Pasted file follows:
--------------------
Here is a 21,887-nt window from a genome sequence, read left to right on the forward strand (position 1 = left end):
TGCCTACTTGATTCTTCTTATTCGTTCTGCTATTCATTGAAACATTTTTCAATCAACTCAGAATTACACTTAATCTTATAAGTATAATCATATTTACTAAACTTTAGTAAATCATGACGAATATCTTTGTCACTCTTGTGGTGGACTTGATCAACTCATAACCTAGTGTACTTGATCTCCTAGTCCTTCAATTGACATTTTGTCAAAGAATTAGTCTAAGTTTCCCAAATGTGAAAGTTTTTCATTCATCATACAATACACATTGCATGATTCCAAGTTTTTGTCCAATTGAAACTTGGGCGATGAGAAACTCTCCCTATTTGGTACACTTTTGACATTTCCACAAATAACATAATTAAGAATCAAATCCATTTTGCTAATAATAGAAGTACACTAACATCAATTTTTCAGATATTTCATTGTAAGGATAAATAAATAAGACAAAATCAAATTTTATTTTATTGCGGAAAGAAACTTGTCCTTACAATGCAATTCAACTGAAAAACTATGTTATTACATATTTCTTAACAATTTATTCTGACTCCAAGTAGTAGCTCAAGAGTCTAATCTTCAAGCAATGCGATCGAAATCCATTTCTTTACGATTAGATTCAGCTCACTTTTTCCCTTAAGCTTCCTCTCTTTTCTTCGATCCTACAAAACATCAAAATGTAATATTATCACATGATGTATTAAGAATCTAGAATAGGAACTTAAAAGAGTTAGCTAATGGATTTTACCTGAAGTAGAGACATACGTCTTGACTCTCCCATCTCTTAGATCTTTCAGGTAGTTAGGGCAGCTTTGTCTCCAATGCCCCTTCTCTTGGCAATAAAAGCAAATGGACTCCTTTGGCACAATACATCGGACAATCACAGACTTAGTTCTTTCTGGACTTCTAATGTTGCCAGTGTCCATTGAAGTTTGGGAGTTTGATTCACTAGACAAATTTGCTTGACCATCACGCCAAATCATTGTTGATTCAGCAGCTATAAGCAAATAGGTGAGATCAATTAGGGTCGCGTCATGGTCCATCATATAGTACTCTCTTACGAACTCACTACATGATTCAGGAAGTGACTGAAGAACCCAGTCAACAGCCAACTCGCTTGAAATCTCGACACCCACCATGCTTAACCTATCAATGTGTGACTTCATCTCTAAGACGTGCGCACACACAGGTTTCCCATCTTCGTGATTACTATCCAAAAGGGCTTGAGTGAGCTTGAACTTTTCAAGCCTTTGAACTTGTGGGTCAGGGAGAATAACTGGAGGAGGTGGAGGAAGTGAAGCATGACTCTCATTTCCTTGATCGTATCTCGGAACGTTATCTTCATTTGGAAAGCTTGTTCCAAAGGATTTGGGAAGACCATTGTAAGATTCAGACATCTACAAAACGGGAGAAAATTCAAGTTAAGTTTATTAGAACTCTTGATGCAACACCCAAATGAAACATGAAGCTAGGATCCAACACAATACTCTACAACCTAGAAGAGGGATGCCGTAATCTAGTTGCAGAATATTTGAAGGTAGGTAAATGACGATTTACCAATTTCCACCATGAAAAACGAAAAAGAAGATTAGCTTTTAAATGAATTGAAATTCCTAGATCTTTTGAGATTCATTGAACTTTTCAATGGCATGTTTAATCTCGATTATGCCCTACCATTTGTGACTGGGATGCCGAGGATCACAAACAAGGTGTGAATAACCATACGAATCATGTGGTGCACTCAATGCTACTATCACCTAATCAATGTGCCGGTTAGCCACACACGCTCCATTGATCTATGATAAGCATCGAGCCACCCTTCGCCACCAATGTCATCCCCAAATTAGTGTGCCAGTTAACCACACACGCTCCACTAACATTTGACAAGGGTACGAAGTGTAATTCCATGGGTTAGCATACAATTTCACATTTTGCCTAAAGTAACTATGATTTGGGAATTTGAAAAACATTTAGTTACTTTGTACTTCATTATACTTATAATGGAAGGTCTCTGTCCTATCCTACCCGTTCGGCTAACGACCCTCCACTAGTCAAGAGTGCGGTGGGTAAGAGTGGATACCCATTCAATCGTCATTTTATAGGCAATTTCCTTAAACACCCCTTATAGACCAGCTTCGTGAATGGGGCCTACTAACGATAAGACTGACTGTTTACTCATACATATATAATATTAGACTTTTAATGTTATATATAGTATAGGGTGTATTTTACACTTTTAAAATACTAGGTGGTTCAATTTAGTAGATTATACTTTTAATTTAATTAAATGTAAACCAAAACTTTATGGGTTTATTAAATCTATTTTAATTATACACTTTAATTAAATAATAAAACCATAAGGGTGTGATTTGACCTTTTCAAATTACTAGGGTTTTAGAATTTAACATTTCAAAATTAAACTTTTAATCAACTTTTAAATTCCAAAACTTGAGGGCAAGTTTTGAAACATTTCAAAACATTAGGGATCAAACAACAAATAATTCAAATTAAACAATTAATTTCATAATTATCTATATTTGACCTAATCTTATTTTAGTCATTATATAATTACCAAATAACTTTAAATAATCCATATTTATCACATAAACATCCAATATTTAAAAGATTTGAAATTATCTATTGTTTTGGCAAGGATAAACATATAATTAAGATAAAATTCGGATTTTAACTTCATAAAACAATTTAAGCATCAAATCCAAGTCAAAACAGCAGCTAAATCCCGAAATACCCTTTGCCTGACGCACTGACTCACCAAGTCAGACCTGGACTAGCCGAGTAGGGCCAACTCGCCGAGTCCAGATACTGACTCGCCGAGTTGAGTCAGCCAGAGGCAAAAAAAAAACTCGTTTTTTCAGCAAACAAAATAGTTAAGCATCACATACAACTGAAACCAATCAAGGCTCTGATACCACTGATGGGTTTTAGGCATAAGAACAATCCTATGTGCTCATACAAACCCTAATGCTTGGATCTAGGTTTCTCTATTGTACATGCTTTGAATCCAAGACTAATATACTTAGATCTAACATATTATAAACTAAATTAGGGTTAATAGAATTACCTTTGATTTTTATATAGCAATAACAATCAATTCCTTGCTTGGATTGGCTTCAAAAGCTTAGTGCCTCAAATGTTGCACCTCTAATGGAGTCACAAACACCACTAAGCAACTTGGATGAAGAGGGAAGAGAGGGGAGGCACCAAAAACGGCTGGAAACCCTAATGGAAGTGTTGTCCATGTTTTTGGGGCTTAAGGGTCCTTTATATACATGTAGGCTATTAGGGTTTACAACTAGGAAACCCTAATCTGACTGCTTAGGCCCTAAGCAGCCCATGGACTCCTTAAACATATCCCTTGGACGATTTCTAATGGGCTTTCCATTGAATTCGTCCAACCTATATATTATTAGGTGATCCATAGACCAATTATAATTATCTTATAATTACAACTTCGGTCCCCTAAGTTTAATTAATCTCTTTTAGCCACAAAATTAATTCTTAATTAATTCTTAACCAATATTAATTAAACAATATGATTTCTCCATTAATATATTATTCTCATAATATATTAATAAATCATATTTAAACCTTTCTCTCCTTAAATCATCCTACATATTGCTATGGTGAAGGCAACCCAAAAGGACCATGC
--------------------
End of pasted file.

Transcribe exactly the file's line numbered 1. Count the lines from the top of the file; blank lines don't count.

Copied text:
Here is a 21,887-nt window from a genome sequence, read left to right on the forward strand (position 1 = left end):